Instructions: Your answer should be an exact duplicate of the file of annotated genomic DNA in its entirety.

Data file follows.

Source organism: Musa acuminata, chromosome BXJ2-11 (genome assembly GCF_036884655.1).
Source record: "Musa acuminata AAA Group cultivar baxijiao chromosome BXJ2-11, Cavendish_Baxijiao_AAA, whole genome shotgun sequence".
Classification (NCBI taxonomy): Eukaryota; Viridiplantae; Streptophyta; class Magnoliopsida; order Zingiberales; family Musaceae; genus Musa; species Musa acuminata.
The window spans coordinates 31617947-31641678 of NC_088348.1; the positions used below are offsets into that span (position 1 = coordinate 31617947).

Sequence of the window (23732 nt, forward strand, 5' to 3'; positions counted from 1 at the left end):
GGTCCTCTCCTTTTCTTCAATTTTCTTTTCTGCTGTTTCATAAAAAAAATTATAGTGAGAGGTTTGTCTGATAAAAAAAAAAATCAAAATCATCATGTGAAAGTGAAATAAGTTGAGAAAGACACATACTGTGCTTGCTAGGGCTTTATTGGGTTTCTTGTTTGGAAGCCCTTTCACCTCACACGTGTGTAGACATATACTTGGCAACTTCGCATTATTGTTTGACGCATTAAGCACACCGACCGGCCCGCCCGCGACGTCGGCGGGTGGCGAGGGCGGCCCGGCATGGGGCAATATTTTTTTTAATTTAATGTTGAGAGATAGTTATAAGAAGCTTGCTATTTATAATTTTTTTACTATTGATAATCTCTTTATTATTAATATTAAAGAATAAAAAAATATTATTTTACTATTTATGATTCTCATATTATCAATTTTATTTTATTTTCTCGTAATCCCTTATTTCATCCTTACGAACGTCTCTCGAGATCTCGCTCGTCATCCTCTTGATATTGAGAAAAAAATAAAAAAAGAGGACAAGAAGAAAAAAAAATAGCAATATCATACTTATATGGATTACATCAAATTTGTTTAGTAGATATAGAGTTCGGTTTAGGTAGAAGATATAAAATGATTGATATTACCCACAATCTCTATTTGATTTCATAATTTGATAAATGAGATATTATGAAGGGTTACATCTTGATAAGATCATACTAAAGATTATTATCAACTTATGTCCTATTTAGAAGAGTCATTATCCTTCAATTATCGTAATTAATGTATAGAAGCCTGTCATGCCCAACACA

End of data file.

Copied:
Source organism: Musa acuminata, chromosome BXJ2-11 (genome assembly GCF_036884655.1).
Source record: "Musa acuminata AAA Group cultivar baxijiao chromosome BXJ2-11, Cavendish_Baxijiao_AAA, whole genome shotgun sequence".
Classification (NCBI taxonomy): Eukaryota; Viridiplantae; Streptophyta; class Magnoliopsida; order Zingiberales; family Musaceae; genus Musa; species Musa acuminata.
The window spans coordinates 31617947-31641678 of NC_088348.1; the positions used below are offsets into that span (position 1 = coordinate 31617947).

Sequence of the window (23732 nt, forward strand, 5' to 3'; positions counted from 1 at the left end):
GGTCCTCTCCTTTTCTTCAATTTTCTTTTCTGCTGTTTCATAAAAAAAATTATAGTGAGAGGTTTGTCTGATAAAAAAAAAAATCAAAATCATCATGTGAAAGTGAAATAAGTTGAGAAAGACACATACTGTGCTTGCTAGGGCTTTATTGGGTTTCTTGTTTGGAAGCCCTTTCACCTCACACGTGTGTAGACATATACTTGGCAACTTCGCATTATTGTTTGACGCATTAAGCACACCGACCGGCCCGCCCGCGACGTCGGCGGGTGGCGAGGGCGGCCCGGCATGGGGCAATATTTTTTTTAATTTAATGTTGAGAGATAGTTATAAGAAGCTTGCTATTTATAATTTTTTTACTATTGATAATCTCTTTATTATTAATATTAAAGAATAAAAAAATATTATTTTACTATTTATGATTCTCATATTATCAATTTTATTTTATTTTCTCGTAATCCCTTATTTCATCCTTACGAACGTCTCTCGAGATCTCGCTCGTCATCCTCTTGATATTGAGAAAAAAATAAAAAAAGAGGACAAGAAGAAAAAAAAATAGCAATATCATACTTATATGGATTACATCAAATTTGTTTAGTAGATATAGAGTTCGGTTTAGGTAGAAGATATAAAATGATTGATATTACCCACAATCTCTATTTGATTTCATAATTTGATAAATGAGATATTATGAAGGGTTACATCTTGATAAGATCATACTAAAGATTATTATCAACTTATGTCCTATTTAGAAGAGTCATTATCCTTCAATTATCGTAATTAATGTATAGAAGCCTGTCATGCCCAACACA